I was puzzled today by the Financial Times headline "Romney suffers in swing states," and by the article's first paragraph:
Mitt Romney, set to be officially nominated as the Republican presidential candidate next week, is suffering in crucial swing states as voters express concern about possible cuts to the Medicare health plan for the elderly, according to a new poll released on Thursday.
The Quinnipiac poll in question actually finds the opposite. Romney's standing has improved since the start of the month, as the FT's article in due course points out. Obama's lead in Florida is down from six points to three, and in Wisconsin from six points to two; in Ohio his lead is unchanged at six. Other recent polling, according to Nate Silver, also shows an overall improvement for Romney. This certainly isn't what I expected, by the way. I thought Ryan and the focus on Medicare would on balance hurt Romney's chances. Maybe, in the fullness of time, it will -- but it's interesting that there's no sign of it yet.
I think the point the FT meant to emphasize is that the Romney-Ryan Medicare plan is unpopular -- the poll does indeed say that -- but then one immediately asks why Romney's overall popularity has improved since Ryan and Medicare reform joined the ticket.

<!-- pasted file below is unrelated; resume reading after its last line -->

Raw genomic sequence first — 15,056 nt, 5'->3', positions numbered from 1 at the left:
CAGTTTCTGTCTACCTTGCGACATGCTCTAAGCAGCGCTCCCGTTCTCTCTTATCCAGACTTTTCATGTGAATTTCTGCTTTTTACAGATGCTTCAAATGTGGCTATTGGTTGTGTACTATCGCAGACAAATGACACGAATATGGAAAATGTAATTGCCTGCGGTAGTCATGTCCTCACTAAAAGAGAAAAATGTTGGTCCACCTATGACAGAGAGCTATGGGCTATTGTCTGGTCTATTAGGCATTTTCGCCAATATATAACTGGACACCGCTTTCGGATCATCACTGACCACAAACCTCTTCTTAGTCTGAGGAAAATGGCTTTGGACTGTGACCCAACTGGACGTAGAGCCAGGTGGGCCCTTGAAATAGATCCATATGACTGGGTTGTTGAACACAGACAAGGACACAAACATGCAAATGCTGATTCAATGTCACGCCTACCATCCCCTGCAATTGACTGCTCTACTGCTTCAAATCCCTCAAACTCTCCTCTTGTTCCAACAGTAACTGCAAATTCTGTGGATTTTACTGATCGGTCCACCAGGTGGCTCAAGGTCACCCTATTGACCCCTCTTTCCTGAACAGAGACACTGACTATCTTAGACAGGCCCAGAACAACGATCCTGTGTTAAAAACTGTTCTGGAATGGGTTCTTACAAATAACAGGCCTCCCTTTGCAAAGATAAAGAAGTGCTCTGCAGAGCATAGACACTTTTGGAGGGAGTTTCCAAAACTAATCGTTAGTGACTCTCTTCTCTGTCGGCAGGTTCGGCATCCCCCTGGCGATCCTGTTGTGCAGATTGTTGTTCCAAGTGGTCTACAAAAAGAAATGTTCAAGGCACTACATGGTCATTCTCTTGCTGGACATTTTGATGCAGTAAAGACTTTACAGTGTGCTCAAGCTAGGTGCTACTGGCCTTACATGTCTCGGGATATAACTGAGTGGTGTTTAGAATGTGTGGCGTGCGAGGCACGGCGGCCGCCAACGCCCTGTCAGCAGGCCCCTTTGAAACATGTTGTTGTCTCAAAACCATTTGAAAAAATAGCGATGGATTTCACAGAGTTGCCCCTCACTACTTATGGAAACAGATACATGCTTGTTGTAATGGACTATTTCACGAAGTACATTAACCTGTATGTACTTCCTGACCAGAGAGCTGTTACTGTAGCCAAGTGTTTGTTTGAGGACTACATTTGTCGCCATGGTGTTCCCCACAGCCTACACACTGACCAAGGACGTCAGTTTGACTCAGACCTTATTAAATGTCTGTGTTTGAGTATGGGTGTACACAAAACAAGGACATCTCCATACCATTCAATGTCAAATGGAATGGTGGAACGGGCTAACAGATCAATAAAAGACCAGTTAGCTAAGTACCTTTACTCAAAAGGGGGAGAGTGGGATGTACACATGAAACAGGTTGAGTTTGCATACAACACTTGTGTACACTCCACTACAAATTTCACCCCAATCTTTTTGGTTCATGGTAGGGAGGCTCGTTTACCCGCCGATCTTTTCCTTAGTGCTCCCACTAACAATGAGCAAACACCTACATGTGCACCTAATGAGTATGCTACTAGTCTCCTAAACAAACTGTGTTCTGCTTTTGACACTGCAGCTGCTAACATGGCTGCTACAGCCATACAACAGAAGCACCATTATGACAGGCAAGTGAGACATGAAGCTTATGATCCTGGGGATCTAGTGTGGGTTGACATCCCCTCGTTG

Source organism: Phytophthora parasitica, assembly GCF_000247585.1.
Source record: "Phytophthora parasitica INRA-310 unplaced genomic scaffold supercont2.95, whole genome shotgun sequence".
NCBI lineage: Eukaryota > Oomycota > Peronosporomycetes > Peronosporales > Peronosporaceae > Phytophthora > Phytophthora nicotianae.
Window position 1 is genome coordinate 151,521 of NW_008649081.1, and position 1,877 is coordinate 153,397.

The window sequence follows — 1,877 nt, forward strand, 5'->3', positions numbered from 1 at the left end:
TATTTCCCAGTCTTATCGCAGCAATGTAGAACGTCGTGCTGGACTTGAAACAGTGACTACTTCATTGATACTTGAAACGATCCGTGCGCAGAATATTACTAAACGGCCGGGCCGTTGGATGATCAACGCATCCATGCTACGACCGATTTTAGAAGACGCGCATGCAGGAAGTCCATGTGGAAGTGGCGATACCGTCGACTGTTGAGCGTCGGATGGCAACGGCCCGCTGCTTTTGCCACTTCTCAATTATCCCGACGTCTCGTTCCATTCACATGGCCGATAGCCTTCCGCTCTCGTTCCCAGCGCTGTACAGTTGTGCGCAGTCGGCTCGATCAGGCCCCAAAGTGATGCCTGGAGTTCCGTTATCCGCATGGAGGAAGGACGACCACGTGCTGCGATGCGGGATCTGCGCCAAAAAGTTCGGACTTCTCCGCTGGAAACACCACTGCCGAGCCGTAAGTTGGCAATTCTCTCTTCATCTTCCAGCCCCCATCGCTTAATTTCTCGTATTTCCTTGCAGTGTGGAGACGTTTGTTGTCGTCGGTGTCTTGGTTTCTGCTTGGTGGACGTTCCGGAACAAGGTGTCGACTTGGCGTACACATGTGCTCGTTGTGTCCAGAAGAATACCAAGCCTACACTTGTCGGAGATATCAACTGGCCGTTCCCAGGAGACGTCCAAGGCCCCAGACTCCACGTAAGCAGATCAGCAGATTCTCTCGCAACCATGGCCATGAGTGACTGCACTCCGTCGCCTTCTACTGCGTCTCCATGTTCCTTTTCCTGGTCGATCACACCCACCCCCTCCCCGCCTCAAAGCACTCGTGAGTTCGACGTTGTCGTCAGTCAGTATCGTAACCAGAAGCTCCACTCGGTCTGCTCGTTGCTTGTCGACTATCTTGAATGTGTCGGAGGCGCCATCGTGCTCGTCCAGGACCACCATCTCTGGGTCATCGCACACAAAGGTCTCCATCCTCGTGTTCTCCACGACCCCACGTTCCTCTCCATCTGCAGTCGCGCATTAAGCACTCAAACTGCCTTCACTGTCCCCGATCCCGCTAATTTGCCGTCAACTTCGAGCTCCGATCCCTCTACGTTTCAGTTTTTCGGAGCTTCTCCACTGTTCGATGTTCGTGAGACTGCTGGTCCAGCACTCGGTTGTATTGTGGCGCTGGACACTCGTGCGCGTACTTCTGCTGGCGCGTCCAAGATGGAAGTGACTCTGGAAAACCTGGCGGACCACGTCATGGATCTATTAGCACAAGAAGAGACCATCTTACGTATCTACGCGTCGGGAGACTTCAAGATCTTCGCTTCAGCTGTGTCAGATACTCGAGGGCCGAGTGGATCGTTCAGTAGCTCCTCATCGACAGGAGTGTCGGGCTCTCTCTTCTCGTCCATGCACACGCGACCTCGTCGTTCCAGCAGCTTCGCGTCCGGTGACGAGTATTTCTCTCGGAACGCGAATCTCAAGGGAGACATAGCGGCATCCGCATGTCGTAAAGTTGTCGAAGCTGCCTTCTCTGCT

It could all just be statistical noise, of course. Or, as Silver says, candidates often get a bounce merely from naming their running mate. If you adjust for that, you might conclude that Romney's bounce is smaller than it should have been, and that once it goes away he'll be worse off.
Nonetheless I'm surprised that the Medicare plan hasn't proved instantly toxic. Unlike the rest of Ryan's budget, which is a fantasy, I think the Medicare plan is serious, brave and not to be dismissed. But I expected it to be very unpopular, and the polls suggest that it is. So why isn't Romney falling further behind?
One possibility is that many voters agree with him that the program is in mortal danger and that Obama has no plan to fix it -- and reckon that any serious proposal to deal with the problem, even one they don't like, deserves some credit. That sounds plausible, but it doesn't really work. According to the Quinnipiac poll, most voters trust Obama to do a better job with Medicare than Romney-Ryan. It's not just that they dislike Ryan's plan; they seem to think Obama has (or will) come up with something better.
It's a puzzle. The big thing Ryan brings to the Romney campaign is a Medicare plan voters don't like -- but his arrival hasn't hurt Romney's prospects and so far seems to have helped them. Go figure.
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